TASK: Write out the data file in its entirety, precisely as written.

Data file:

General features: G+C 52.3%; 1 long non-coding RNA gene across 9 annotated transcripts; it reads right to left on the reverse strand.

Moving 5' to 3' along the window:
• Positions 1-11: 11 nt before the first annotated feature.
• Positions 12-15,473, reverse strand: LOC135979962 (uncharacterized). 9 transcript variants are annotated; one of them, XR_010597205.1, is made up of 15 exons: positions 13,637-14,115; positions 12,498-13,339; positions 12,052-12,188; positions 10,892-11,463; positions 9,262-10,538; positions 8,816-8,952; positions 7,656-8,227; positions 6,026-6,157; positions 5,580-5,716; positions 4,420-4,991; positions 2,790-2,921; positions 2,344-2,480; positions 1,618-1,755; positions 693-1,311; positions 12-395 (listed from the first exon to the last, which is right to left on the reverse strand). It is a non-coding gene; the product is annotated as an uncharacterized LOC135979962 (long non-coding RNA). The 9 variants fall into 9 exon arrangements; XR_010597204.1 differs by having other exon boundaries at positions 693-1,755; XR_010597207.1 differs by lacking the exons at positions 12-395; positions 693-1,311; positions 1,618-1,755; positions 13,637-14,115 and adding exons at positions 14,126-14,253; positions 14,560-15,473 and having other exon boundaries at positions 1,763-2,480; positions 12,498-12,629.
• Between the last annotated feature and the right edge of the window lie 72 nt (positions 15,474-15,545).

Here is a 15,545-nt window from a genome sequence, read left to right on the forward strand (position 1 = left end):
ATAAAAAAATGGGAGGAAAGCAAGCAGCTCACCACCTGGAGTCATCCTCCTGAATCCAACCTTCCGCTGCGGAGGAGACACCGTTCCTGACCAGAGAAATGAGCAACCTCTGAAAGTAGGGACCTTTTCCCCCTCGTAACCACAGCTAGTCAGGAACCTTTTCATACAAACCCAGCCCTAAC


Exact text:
General features: G+C 52.3%; 1 long non-coding RNA gene across 9 annotated transcripts; it reads right to left on the reverse strand.

Moving 5' to 3' along the window:
• Positions 1-11: 11 nt before the first annotated feature.
• Positions 12-15,473, reverse strand: LOC135979962 (uncharacterized). 9 transcript variants are annotated; one of them, XR_010597205.1, is made up of 15 exons: positions 13,637-14,115; positions 12,498-13,339; positions 12,052-12,188; positions 10,892-11,463; positions 9,262-10,538; positions 8,816-8,952; positions 7,656-8,227; positions 6,026-6,157; positions 5,580-5,716; positions 4,420-4,991; positions 2,790-2,921; positions 2,344-2,480; positions 1,618-1,755; positions 693-1,311; positions 12-395 (listed from the first exon to the last, which is right to left on the reverse strand). It is a non-coding gene; the product is annotated as an uncharacterized LOC135979962 (long non-coding RNA). The 9 variants fall into 9 exon arrangements; XR_010597204.1 differs by having other exon boundaries at positions 693-1,755; XR_010597207.1 differs by lacking the exons at positions 12-395; positions 693-1,311; positions 1,618-1,755; positions 13,637-14,115 and adding exons at positions 14,126-14,253; positions 14,560-15,473 and having other exon boundaries at positions 1,763-2,480; positions 12,498-12,629.
• Between the last annotated feature and the right edge of the window lie 72 nt (positions 15,474-15,545).

Here is a 15,545-nt window from a genome sequence, read left to right on the forward strand (position 1 = left end):
ATAAAAAAATGGGAGGAAAGCAAGCAGCTCACCACCTGGAGTCATCCTCCTGAATCCAACCTTCCGCTGCGGAGGAGACACCGTTCCTGACCAGAGAAATGAGCAACCTCTGAAAGTAGGGACCTTTTCCCCCTCGTAACCACAGCTAGTCAGGAACCTTTTCATACAAACCCAGCCCTAAC